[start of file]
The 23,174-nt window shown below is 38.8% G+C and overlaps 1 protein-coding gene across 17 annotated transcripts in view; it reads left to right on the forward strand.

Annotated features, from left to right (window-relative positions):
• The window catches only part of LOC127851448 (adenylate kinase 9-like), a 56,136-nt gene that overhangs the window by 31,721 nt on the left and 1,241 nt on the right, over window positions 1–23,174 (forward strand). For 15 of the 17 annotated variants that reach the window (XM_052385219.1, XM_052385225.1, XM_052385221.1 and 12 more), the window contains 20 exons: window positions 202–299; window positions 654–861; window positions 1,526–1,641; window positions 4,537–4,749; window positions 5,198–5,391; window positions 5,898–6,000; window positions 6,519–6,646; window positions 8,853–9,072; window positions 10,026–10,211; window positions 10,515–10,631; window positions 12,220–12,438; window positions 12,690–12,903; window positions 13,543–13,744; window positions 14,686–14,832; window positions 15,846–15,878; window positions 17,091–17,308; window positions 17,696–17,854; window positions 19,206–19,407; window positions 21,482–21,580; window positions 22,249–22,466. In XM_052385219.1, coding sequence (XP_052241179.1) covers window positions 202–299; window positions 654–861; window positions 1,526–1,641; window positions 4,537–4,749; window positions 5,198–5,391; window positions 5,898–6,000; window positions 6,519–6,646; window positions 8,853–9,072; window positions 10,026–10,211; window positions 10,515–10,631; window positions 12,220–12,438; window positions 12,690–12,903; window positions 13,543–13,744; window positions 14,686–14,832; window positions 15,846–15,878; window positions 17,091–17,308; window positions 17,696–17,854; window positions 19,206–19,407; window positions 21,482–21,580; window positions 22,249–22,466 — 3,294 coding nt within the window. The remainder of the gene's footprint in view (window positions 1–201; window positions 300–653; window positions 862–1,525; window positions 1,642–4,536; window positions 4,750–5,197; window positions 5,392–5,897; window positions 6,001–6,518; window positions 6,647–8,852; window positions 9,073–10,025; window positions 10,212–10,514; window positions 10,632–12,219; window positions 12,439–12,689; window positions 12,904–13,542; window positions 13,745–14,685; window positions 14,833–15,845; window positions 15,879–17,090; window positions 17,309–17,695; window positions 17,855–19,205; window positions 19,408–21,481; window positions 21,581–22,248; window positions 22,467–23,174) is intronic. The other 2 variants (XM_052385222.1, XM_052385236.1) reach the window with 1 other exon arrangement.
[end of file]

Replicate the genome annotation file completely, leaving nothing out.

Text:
The 23,174-nt window shown below is 38.8% G+C and overlaps 1 protein-coding gene across 17 annotated transcripts in view; it reads left to right on the forward strand.

Annotated features, from left to right (window-relative positions):
• The window catches only part of LOC127851448 (adenylate kinase 9-like), a 56,136-nt gene that overhangs the window by 31,721 nt on the left and 1,241 nt on the right, over window positions 1–23,174 (forward strand). For 15 of the 17 annotated variants that reach the window (XM_052385219.1, XM_052385225.1, XM_052385221.1 and 12 more), the window contains 20 exons: window positions 202–299; window positions 654–861; window positions 1,526–1,641; window positions 4,537–4,749; window positions 5,198–5,391; window positions 5,898–6,000; window positions 6,519–6,646; window positions 8,853–9,072; window positions 10,026–10,211; window positions 10,515–10,631; window positions 12,220–12,438; window positions 12,690–12,903; window positions 13,543–13,744; window positions 14,686–14,832; window positions 15,846–15,878; window positions 17,091–17,308; window positions 17,696–17,854; window positions 19,206–19,407; window positions 21,482–21,580; window positions 22,249–22,466. In XM_052385219.1, coding sequence (XP_052241179.1) covers window positions 202–299; window positions 654–861; window positions 1,526–1,641; window positions 4,537–4,749; window positions 5,198–5,391; window positions 5,898–6,000; window positions 6,519–6,646; window positions 8,853–9,072; window positions 10,026–10,211; window positions 10,515–10,631; window positions 12,220–12,438; window positions 12,690–12,903; window positions 13,543–13,744; window positions 14,686–14,832; window positions 15,846–15,878; window positions 17,091–17,308; window positions 17,696–17,854; window positions 19,206–19,407; window positions 21,482–21,580; window positions 22,249–22,466 — 3,294 coding nt within the window. The remainder of the gene's footprint in view (window positions 1–201; window positions 300–653; window positions 862–1,525; window positions 1,642–4,536; window positions 4,750–5,197; window positions 5,392–5,897; window positions 6,001–6,518; window positions 6,647–8,852; window positions 9,073–10,025; window positions 10,212–10,514; window positions 10,632–12,219; window positions 12,439–12,689; window positions 12,904–13,542; window positions 13,745–14,685; window positions 14,833–15,845; window positions 15,879–17,090; window positions 17,309–17,695; window positions 17,855–19,205; window positions 19,408–21,481; window positions 21,581–22,248; window positions 22,467–23,174) is intronic. The other 2 variants (XM_052385222.1, XM_052385236.1) reach the window with 1 other exon arrangement.